A newly discovered class of materials known as “topological insulators” could help physicists to obtain new ways of defining the three basic physical constants – the speed of light (c); the charge of the proton (e); and Planck’s constant (h). That’s the claim of a team of physicists in the US, which has proposed a new experiment to measure the fine-structure constant (α), which is a function of h, c and e, by scattering light from such a material. Topological insulators are unusual in that electrical current flows well on their surface, but not through their bulk.

    • Quantum computing: Cheat Sheet
  • Health/Nutrition

    • Global food crisis forecast as prices reach record highs

      Rising food prices and shortages could cause instability in many countries as the cost of staple foods and vegetables reached their highest levels in two years, with scientists predicting further widespread droughts and floods.

      Although food stocks are generally good despite much of this year’s harvests being wiped out in Pakistan and Russia, sugar and rice remain at a record price.

  • Security

    • Tuesday’s security updates
    • System Administrators Gone Wild
    • Is Firesheep illegal?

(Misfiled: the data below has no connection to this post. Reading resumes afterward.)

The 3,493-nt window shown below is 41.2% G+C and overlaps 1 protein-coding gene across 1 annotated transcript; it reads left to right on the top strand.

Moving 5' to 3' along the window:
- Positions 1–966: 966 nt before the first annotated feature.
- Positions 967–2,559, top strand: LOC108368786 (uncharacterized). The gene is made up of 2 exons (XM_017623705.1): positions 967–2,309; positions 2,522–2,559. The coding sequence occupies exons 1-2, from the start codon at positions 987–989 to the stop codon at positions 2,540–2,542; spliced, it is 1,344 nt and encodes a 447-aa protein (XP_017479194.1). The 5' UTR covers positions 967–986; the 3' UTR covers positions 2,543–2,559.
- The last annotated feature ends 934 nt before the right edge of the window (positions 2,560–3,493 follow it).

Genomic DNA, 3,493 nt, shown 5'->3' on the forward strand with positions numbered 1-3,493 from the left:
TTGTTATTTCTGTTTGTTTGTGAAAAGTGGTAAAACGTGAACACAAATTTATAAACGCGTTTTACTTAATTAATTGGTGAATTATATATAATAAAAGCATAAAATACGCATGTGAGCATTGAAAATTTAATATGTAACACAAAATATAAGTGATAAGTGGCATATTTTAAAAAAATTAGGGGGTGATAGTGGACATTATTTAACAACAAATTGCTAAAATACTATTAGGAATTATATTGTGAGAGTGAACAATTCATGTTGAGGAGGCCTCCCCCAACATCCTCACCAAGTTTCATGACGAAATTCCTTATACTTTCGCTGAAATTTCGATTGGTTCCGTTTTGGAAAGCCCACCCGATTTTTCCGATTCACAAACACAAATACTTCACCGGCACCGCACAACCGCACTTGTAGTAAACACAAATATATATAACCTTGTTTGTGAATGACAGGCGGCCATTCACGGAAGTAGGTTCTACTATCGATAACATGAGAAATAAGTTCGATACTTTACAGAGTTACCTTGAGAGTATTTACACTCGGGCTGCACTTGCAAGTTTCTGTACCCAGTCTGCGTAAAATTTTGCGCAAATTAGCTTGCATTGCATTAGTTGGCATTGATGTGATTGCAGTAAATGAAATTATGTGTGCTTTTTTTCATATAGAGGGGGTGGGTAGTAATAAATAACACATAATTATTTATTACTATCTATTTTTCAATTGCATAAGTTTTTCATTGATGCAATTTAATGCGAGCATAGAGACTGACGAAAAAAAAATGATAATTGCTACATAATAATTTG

SocialMediaLand has been flooded in the last couple of days with stories about Firesheep. In case you have not heard about it, Firesheep is a Firefox add-on that allows anyone to hijack other people’s social network accounts in open wifi zones. The way the application works is staggeringly simple. If you login to a social media site, it is likely that you will be getting a session cookie to keep you logged in (usually turned on by the “Remember Me” button). This cookie will identify you as already having logged into the system, and therefore its possession will allow you to connect to the social media site without having to identify yourself again. So, now imagine you are in a coffee shop with open wifi and you have your laptop with you, and you are also logged in with a session cookie to Facebook or Twitter. Guess what? Any person in the possession of Firesheep will be able to intercept that session cookie, and therefore will be able to connect to your Facebook account. Not only that, Firesheep will capture all of the unencrypted cookies flying around in the open wifi environment.